Collins’s approach to spooling out a little information at a time is to explain each new term as she goes, but some readers think that feels unnatural in a first person voice because the narrator would already know these things, so why is she explaining them to the reader? It depends on the story, in my opinion—Collins makes it work because of how she crafted Katniss’s voice. It is a very fine line to walk—I can’t tell you how many submissions I’ve gotten that start out with, “My name is X. I am Y years old. I live in a world that does Z,” an obvious example of how this approach becomes downright clumsy when

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The book is arriving soon. Really soon. Before you know it, I'll be asking you to fork over some of your hard earned cash to read it. 

Until then, here's some free stuff.


   The heat was sweltering. The summer had been particularly rough and dry, and altogether uncomfortable. This was an angry heat, tailor-made for the suffering of those forced to live through it. In the backyard of the Jarvis family, tucked safely beneath the shade of a thick-trunked Oak Tree, sat the house of the family dog, Mr. Button. Built when Button was a pup, the years were noticeably rough on the modest dwelling. The rain had warped its walls and rusted the nails holding them perilously in place. Once a crisp, almost blinding shade of white, the paint had been peeling away for quite some time, exposing the worn and damaged wood beneath in softball sized clumps of pure ugly. The roof was little more than ragged jumble of partially rotted materials, and the likelihood of the structure's collapse grew substantially with every passing day. So pathetic was this shell of a once proud doghouse that Mr. Button had taken to lying outside rather than in. Even he was capable of understanding it was a disaster waiting to happen. 

   Despite the heat and the ever-present fear of being buried beneath a heap of rotted wood, jagged sheet metal and copper colored nail chips, eight year old Tommy Jarvis had been sitting cross-legged inside the funky-smelling piece of construction for hours. His hair was soaked with perspiration, his clothes drenched so thoroughly they could literally be ringed out. The dirt beneath him transformed into a moist, muddy-wet stew of yellow-tinted sweat and soil that smelled as bad as it looked. His throat was dry and his lips cracked to the point that that act of running his tongue across their surface no longer accomplished anything at all. 

   Despite his aching bones, and the fact that his vision had begun to blur, young Tommy had no intentions of leaving. 

   He was determined to remain exactly where he was. He wanted to sit there, and stay there, and keep himself angry, because anger was what he was feeling, and because it was all he wanted to feel. Would it have been possible, Tommy might have sat in that exact spot forever, until his skin peeled away, caught the breeze and fluttered off, until his bones turned to dust and became indiscernible from the ground beneath.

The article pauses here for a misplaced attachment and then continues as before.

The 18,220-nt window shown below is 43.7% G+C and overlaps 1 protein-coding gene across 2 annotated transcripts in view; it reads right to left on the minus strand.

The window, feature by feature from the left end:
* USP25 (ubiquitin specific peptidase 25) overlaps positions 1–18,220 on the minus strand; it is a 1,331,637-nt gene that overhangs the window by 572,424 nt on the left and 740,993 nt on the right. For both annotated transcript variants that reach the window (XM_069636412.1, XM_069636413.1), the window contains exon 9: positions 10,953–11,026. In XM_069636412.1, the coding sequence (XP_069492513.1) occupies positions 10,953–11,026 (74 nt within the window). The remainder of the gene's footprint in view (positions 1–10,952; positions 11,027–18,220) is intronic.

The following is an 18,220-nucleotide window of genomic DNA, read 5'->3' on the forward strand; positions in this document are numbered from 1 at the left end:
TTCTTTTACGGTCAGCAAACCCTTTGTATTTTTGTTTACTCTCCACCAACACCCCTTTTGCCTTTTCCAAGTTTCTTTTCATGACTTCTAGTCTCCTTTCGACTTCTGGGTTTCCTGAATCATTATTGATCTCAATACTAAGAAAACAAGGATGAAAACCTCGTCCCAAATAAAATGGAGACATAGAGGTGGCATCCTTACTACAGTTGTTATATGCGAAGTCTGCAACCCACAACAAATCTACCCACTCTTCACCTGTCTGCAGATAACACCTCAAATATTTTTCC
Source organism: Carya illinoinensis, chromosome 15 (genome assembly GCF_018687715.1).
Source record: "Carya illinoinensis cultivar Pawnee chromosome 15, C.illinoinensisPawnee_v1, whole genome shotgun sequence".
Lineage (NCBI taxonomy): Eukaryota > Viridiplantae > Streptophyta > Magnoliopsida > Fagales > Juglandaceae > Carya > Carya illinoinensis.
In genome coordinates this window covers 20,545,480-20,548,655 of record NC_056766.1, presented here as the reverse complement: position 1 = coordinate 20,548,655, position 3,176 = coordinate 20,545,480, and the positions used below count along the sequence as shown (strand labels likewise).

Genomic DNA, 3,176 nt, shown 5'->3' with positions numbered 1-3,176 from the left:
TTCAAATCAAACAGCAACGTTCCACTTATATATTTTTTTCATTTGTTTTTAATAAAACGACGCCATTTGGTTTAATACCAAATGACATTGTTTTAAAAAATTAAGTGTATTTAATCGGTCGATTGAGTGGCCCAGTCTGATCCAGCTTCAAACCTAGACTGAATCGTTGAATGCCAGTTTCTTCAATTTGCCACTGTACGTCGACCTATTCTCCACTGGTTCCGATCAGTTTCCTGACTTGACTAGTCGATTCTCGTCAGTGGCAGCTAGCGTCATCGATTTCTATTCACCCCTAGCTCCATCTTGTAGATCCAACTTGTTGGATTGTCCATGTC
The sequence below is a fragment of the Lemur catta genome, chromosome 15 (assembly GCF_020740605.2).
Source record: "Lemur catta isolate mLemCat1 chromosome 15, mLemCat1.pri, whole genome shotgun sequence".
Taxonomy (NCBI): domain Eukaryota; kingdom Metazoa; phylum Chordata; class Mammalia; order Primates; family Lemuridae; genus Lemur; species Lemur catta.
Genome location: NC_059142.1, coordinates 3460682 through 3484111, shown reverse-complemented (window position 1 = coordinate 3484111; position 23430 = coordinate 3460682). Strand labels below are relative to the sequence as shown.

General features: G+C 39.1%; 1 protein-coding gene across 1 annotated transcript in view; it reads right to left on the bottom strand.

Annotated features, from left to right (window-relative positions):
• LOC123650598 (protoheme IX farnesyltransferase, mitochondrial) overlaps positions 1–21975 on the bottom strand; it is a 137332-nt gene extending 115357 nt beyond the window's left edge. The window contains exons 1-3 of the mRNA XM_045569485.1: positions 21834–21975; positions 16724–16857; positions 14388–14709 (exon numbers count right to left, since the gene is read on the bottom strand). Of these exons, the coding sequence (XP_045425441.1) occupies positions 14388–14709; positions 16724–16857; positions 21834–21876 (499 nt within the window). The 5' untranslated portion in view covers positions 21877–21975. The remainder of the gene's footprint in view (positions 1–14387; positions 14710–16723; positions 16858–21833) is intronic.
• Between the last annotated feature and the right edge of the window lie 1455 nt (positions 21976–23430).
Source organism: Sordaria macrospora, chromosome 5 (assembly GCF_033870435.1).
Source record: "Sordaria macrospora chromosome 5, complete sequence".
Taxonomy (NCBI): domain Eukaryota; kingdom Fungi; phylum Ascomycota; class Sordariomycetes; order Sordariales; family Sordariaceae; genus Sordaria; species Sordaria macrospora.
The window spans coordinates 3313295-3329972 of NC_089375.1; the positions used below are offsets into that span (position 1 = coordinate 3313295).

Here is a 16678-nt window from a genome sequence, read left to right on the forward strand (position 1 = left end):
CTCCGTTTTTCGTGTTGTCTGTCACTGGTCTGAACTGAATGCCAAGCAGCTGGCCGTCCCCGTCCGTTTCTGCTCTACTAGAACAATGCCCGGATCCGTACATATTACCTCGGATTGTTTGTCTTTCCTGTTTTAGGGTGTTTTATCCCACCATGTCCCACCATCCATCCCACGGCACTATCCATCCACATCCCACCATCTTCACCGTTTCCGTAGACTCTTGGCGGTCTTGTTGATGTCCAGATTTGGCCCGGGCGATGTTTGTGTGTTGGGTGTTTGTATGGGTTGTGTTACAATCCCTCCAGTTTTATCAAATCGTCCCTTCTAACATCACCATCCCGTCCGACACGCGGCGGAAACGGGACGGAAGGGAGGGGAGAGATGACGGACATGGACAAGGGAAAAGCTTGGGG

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The final part of the Forts trilogy is now available in both ebook and print editions. For all the links fit to link check out MY WEBSITE!The Kindle edition can be found by simply clicking the picture above.Let me just say that it feels great to finally have this series wrapped up. Could things have gone smoother? Sure. Would I have preferred to not have the issues with the original publisher of the series? Of course. In the end, I wrote three books.Me. I did that.That's nearly 600,000 words and three years of my life. Despite everything that's happened and the way things played out, it's something to be proud of. I like Forts.It was important to me to write it and even more important that I finished it. It was fun and it was therapy, and I learned a lot about myself and my work from it, and in the end I wouldn't change a word.That's a pretty cool thing.Steven

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15. Very First Words

It often feels as if I live multiple days within the framework of one. I was writing about global health care for hours in the early part of yesterday, before I scrambled to my former middle school for the exhilarating Operation TBD, then went out with video camera and my Sony in hand to collect footage for book trailers now in progress. An hour of email, then to the high school down the road, where I was teaching a mini-course called "Very First Words." At nine-thirty I was sitting in our favorite neighborhood restaurant, chatting with one my favorite waitresses about a law school choice that she is making, her preparing to leave one life to create another.